Through a glass darkly: With God there is always more

''Jesus stepped forward and touched the coffin; at this the bearers halted, and he said, "Young man, I tell you, arise!" The dead man sat up and began to speak, and Jesus gave him to his mother. Fear seized them all, and they glorified God, exclaiming, "'A great prophet has arisen in our midst," and "God has visited his people'" (Lk 7:14-16).

In my experience of reading the New Testament, particularly the Gospels, despite my training and my years as a priest, I comprehend these words in only a limited way, and this is understandable. To be able to see into the depths of God's Revelation, we need to have in us the mind of Christ Jesus, who is one with the Father and the Holy Spirit. So often we consider a scene, as in the raising of the widow of Nain's son, in a shallow fashion, taking it at face value.

Death has a way of rattling us to the core. Of late, we have been exposed to so many horrors, and our ability to communicate these horrors is both a blessing and a curse. Our hearts break for those in war's way, and we feel helpless to do anything to stop the violence, save our fervent prayers. Jesus' own horrible death is reflected in scenes of immense suffering, brought swiftly to our phones and laptops and on television.

In the simple story of a widow, her deceased son, and Jesus bringing him back from death, we hear of immense sorrow but also of the compassion of Christ and his absolute power over death. But there is more. We could consider the cultural context, the traditions of the mother whom Jesus encountered, the way of conducting a funeral in the Palestine of her day, and so on. Any of that would bring us to a deeper comprehension of the meaning of this event. But even with all of that, we would only be scratching the surface to concoct an interpretation that fits our ability to comprehend.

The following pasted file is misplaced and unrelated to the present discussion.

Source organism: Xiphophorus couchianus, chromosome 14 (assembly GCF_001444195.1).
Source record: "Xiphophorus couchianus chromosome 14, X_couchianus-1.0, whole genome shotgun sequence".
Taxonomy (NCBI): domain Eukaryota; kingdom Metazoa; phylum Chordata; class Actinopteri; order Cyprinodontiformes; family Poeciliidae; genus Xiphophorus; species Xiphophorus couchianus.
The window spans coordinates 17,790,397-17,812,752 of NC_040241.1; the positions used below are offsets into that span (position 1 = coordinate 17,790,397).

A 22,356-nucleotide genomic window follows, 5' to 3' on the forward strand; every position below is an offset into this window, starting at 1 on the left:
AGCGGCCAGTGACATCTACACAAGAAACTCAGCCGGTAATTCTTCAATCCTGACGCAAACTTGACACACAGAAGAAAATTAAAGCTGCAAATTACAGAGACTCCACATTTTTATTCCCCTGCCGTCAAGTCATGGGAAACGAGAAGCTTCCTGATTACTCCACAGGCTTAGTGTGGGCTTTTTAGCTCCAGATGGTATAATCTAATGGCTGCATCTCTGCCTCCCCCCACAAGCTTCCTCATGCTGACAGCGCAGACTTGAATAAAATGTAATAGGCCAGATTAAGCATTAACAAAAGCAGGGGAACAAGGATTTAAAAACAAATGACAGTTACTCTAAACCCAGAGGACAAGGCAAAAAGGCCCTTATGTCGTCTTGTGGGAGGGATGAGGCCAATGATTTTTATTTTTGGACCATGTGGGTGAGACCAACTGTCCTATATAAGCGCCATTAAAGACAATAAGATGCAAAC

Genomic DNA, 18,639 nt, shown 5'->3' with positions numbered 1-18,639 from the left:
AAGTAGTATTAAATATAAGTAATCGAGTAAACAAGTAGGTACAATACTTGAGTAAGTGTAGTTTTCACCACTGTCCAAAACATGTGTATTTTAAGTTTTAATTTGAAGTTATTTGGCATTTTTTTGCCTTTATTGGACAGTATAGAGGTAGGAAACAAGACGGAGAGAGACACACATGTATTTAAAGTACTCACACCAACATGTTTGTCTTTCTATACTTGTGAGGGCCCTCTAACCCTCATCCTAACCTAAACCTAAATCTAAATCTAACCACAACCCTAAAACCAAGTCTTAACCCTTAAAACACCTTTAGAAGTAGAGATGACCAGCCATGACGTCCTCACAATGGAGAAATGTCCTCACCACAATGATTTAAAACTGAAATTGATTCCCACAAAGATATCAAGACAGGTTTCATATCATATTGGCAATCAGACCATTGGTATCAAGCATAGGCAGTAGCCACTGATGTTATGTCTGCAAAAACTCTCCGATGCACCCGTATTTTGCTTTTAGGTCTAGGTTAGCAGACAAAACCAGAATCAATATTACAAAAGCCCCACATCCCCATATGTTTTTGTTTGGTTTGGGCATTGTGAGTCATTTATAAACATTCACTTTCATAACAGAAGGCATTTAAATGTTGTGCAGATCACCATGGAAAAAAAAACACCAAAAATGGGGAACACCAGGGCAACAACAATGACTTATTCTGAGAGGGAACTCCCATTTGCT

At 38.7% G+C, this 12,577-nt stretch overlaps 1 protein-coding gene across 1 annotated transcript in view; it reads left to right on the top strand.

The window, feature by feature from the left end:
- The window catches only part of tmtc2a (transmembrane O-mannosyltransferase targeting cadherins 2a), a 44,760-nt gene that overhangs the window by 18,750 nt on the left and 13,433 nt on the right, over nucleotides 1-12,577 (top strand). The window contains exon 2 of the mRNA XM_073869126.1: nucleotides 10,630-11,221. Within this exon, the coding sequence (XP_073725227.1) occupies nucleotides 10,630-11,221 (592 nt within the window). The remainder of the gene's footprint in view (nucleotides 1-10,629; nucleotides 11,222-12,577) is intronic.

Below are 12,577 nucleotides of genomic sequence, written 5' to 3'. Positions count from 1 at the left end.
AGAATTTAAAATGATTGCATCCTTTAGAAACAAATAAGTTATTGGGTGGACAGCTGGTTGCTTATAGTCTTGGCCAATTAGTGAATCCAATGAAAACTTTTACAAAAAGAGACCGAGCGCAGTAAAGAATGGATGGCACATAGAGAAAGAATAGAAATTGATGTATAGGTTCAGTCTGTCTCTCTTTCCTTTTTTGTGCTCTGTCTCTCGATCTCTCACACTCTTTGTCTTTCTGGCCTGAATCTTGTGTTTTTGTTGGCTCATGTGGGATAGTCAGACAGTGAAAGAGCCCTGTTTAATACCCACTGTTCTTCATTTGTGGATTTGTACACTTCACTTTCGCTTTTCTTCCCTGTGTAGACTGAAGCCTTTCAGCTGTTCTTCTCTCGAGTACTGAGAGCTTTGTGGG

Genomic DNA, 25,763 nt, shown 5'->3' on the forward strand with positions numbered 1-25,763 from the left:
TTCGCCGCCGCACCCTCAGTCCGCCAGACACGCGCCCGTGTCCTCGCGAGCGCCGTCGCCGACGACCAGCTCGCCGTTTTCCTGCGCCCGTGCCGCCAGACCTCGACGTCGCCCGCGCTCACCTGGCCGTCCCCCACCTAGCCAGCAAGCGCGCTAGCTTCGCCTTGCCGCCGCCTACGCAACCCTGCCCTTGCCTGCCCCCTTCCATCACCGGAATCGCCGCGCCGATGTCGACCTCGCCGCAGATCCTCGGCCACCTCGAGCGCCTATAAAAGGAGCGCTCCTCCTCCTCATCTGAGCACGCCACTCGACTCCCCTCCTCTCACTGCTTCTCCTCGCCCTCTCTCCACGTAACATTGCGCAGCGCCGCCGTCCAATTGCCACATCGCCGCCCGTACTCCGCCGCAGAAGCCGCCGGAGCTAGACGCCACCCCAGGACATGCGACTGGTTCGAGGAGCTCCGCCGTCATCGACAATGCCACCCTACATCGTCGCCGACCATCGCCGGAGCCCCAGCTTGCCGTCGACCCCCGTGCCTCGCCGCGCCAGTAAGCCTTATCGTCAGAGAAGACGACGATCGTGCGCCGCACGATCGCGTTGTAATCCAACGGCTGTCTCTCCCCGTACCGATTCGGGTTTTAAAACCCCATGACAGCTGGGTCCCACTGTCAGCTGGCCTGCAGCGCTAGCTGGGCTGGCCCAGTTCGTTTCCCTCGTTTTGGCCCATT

With God, there is always more! For if, in fact, Jesus is God incarnate, and if he indeed brought a young man from the dead, then the implications cannot be limited to reason and the senses.

-- "Young man, I tell you, arise!"

We are told that reports of what happened spread throughout the entire region, even without Facebook, and 2 millennia later, we know what Jesus did for that poor woman who had lost her husband and her son. In that day and age, she would have had nothing left. But God visited his people, in the person of his divine son.

In these days of international tension, protests and war, which are always devastating and gruesome, we walk by faith and not by sight. In a world plagued by sin and death, awareness can happen, hearts can change: one person, one family, one parish at a time. And it needs to happen, because unless we walk by faith, we will perish, and the signs of the times are like dark, ominous clouds rolling in.

Beyond that, death is our curse. Like Lazarus, the widow's son eventually and finally died. Of course, so will we. The whole month of November prompts us to "memento mori," to remember death, and prepare for it. Bear in mind that, in the end, Jesus is our only hope. There is no one, and nothing else, that will save us.

"For now we see in a mirror, dimly, but then face to face. Now I know in part, but then, I shall know just as I am known" (1 Cor 13:12).

- Bishop Robert Reed is an auxiliary bishop of the Archdiocese of Boston, pastor of Sacred Heart/St. Patrick Church in Watertown and president of the CatholicTV network.